The dilemma regarding surveillance colonoscopy in patients with IBD is that malignant changes arising from chronic intestinal inflammation can occur without any visible, suspicious, or recognizable mucosal changes or lesions. Thus, surveillance for CRC in these patients requires more careful monitoring than that in the general population. Previous endoscopy guidelines in patients with IBD recommend that patients with left-sided or extensive UC should undergo surveillance colonoscopy with random biopsy every 1 to 2 years after 8 to 10 years of diagnosis.4 However, with developments in endoscopic instruments and techniques, the surveillance strategy paradigm is gradually changing according to an evidence-based consensus. In this review, we discuss surveillance colonoscopy in patients with IBD including a literature review.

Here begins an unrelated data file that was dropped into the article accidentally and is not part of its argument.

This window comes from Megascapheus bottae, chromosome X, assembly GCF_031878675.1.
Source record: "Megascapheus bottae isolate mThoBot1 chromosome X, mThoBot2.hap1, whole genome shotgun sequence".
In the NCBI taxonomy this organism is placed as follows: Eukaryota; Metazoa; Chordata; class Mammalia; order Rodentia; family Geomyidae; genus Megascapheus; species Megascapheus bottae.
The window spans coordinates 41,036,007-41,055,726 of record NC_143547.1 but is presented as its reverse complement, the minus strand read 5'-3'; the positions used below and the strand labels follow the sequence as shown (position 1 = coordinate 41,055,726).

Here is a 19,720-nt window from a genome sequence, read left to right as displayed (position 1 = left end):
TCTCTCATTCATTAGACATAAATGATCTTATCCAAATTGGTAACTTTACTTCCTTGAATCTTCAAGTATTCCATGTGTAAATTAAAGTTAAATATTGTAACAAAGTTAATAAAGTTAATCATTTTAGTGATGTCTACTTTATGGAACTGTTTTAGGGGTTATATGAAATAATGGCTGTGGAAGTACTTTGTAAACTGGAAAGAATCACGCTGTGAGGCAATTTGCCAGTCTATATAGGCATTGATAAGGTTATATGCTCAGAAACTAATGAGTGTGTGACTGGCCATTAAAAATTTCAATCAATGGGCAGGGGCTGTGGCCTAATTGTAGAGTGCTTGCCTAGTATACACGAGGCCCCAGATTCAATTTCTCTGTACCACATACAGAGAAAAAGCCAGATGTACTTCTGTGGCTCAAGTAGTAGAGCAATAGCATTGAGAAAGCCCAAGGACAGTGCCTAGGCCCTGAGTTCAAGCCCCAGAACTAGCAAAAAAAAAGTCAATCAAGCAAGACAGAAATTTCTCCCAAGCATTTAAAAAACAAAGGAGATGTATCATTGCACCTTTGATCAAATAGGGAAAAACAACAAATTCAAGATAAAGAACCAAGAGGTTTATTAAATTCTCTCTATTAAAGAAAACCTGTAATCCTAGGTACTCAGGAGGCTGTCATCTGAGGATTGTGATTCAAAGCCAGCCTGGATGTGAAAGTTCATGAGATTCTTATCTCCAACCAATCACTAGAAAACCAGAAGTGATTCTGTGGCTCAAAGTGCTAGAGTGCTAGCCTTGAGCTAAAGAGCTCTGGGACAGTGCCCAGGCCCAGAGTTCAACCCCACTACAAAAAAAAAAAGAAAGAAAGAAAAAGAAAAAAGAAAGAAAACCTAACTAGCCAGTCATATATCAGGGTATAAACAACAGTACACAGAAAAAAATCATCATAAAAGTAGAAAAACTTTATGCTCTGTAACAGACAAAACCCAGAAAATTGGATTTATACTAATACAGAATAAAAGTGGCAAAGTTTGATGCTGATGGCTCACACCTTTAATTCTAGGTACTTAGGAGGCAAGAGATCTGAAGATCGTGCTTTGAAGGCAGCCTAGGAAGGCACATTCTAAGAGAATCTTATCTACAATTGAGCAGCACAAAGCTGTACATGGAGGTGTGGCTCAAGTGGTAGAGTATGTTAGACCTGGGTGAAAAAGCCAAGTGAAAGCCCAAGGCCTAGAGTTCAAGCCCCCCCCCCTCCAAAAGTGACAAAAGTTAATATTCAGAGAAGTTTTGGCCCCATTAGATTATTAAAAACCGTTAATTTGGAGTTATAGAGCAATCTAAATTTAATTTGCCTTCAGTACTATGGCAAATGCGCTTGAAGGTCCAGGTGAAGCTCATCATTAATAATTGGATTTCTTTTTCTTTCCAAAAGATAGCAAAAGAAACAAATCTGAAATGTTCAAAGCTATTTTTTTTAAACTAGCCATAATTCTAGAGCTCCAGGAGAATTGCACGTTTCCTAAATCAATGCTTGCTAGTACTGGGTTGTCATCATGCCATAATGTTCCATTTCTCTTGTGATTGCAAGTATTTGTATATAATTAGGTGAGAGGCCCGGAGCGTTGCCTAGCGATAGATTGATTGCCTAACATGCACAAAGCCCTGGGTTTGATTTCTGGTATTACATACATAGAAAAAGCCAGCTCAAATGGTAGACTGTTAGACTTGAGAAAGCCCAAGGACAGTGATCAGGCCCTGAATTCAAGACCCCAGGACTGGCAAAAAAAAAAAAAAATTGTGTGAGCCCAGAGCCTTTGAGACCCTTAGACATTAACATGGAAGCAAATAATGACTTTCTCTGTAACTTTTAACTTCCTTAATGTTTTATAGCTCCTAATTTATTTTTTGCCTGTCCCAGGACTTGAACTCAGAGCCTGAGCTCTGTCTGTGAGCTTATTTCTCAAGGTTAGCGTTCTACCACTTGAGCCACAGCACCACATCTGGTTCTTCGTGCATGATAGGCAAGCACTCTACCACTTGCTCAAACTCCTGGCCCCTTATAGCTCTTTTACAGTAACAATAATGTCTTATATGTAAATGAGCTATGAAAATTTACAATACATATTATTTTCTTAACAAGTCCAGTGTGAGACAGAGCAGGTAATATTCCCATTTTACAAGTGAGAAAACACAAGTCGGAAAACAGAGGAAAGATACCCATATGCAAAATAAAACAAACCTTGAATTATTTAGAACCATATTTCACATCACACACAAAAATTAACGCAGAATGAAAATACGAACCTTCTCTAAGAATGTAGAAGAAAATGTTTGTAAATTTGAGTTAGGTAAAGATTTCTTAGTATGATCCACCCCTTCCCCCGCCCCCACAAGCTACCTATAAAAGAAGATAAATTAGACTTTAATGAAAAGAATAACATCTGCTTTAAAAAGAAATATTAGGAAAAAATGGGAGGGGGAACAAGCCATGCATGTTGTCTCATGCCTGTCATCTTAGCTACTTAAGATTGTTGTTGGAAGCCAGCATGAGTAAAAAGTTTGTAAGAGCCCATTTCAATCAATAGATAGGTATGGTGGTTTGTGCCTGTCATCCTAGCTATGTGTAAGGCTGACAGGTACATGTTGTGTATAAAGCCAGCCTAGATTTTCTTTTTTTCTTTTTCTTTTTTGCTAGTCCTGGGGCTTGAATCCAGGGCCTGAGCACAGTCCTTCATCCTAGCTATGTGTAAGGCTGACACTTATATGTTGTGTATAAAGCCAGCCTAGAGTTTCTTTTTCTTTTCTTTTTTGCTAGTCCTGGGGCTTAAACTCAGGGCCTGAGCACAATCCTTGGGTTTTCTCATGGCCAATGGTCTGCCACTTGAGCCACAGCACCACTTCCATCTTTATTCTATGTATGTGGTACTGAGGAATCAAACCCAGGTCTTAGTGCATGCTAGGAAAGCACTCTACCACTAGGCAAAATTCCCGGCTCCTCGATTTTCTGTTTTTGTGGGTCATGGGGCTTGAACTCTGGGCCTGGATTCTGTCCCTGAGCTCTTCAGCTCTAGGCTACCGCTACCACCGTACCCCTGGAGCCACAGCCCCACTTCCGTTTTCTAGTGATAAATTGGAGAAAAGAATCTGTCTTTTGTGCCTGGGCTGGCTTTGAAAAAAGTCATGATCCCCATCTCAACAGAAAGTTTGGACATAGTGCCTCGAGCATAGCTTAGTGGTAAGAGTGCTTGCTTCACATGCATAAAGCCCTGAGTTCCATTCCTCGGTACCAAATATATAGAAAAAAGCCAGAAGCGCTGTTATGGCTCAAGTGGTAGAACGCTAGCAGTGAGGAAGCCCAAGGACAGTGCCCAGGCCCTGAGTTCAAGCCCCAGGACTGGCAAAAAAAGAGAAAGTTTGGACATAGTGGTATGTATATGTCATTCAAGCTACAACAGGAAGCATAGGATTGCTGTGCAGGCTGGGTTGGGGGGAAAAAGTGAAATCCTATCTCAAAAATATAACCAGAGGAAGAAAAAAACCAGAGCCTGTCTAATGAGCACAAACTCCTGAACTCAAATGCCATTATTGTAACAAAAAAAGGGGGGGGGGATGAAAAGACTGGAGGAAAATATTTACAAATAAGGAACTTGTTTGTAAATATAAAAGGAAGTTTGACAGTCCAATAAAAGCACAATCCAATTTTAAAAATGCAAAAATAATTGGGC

Patients with IBD are at an increased risk of developing CRC. In a meta-analysis published in 2001, the cumulative probability of CRC was as high as 18% at 30 years after the diagnosis of UC,5 but it was as low as 2.1% (similar to that in general population) in a 2004 population-based study in Copenhagen.6 A 30-year cohort study in Denmark showed that the overall relative risk (RR) of CRC decreased from 1.34 (95% confidence interval [CI], 1.13–1.58) in the 1980s to 0.57 (95% CI, 0.41–0.80) in the 2000s in patients with UC but did not change in patients with CD (RR, 0.85; 95% CI, 0.67–1.07).7 In patients with IBD diagnosed after age 30, a meta-analysis of nine population-based cohort studies conducted in 2013 found a tendency toward decreasing the risk of CRC in patients with IBD diagnosed after age 30, but this trend was not statistically significant.8 Nevertheless, the pooled standardized incidence ratio (SIR) of CRC in patients with IBD in 259,266 person-years (PYs) was 1.7 (95% CI, 1.2–2.2) in population-based studies.8 This decreasing risk of CRC in IBD over time might be due to the development of therapeutic drugs such as biologics and also due to surveillance colonoscopy programs. However, it could also be attributed to the age of the cohorts. High-risk patients were censored early during the follow-up and low-risk patients remained in the cohort, adding only PYs at risk to the aging cohorts. Concomitantly, sporadic CRC in the general population increased with age.8 This could explain the lower-than-expected SIR in IBD patients. For example, a population-based study showed that the risk of CRC in 7,607 patients with IBD during 198,227 PYs of follow-up did not change over time but had decreased when compared with the risk in the general population.9 To the best of our knowledge, no population-based studies in Asia have addressed the risk of CRC in IBD. However, several hospital-based studies have reported that the risk of CRC is increased in patients with long-standing IBD, a result similar to that observed in Western countries10-13